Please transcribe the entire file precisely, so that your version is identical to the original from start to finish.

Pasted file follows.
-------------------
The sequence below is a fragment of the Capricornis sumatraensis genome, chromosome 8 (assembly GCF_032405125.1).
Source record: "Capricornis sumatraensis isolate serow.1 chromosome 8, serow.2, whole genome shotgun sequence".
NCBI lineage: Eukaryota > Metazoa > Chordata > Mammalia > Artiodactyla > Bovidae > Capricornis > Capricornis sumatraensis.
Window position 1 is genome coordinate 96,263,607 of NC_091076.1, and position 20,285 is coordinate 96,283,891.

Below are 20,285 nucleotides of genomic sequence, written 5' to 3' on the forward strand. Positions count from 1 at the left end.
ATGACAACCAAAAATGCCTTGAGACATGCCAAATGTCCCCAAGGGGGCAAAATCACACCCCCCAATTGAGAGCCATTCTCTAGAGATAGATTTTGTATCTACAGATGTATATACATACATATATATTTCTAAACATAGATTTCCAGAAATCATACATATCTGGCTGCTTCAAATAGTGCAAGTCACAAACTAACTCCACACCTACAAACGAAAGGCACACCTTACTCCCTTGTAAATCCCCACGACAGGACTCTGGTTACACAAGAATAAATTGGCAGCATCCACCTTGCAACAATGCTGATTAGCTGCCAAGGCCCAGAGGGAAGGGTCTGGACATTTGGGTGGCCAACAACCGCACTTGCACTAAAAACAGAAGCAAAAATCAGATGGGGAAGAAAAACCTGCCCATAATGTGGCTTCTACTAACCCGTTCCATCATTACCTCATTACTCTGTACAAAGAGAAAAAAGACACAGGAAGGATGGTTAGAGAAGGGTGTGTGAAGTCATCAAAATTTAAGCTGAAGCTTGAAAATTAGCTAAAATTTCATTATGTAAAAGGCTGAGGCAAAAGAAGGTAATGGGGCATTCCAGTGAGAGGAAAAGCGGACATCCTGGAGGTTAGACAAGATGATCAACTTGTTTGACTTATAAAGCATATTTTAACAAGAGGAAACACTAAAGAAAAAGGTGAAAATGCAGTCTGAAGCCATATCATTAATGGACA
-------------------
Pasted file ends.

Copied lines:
The sequence below is a fragment of the Capricornis sumatraensis genome, chromosome 8 (assembly GCF_032405125.1).
Source record: "Capricornis sumatraensis isolate serow.1 chromosome 8, serow.2, whole genome shotgun sequence".
NCBI lineage: Eukaryota > Metazoa > Chordata > Mammalia > Artiodactyla > Bovidae > Capricornis > Capricornis sumatraensis.
Window position 1 is genome coordinate 96,263,607 of NC_091076.1, and position 20,285 is coordinate 96,283,891.

Below are 20,285 nucleotides of genomic sequence, written 5' to 3' on the forward strand. Positions count from 1 at the left end.
ATGACAACCAAAAATGCCTTGAGACATGCCAAATGTCCCCAAGGGGGCAAAATCACACCCCCCAATTGAGAGCCATTCTCTAGAGATAGATTTTGTATCTACAGATGTATATACATACATATATATTTCTAAACATAGATTTCCAGAAATCATACATATCTGGCTGCTTCAAATAGTGCAAGTCACAAACTAACTCCACACCTACAAACGAAAGGCACACCTTACTCCCTTGTAAATCCCCACGACAGGACTCTGGTTACACAAGAATAAATTGGCAGCATCCACCTTGCAACAATGCTGATTAGCTGCCAAGGCCCAGAGGGAAGGGTCTGGACATTTGGGTGGCCAACAACCGCACTTGCACTAAAAACAGAAGCAAAAATCAGATGGGGAAGAAAAACCTGCCCATAATGTGGCTTCTACTAACCCGTTCCATCATTACCTCATTACTCTGTACAAAGAGAAAAAAGACACAGGAAGGATGGTTAGAGAAGGGTGTGTGAAGTCATCAAAATTTAAGCTGAAGCTTGAAAATTAGCTAAAATTTCATTATGTAAAAGGCTGAGGCAAAAGAAGGTAATGGGGCATTCCAGTGAGAGGAAAAGCGGACATCCTGGAGGTTAGACAAGATGATCAACTTGTTTGACTTATAAAGCATATTTTAACAAGAGGAAACACTAAAGAAAAAGGTGAAAATGCAGTCTGAAGCCATATCATTAATGGACA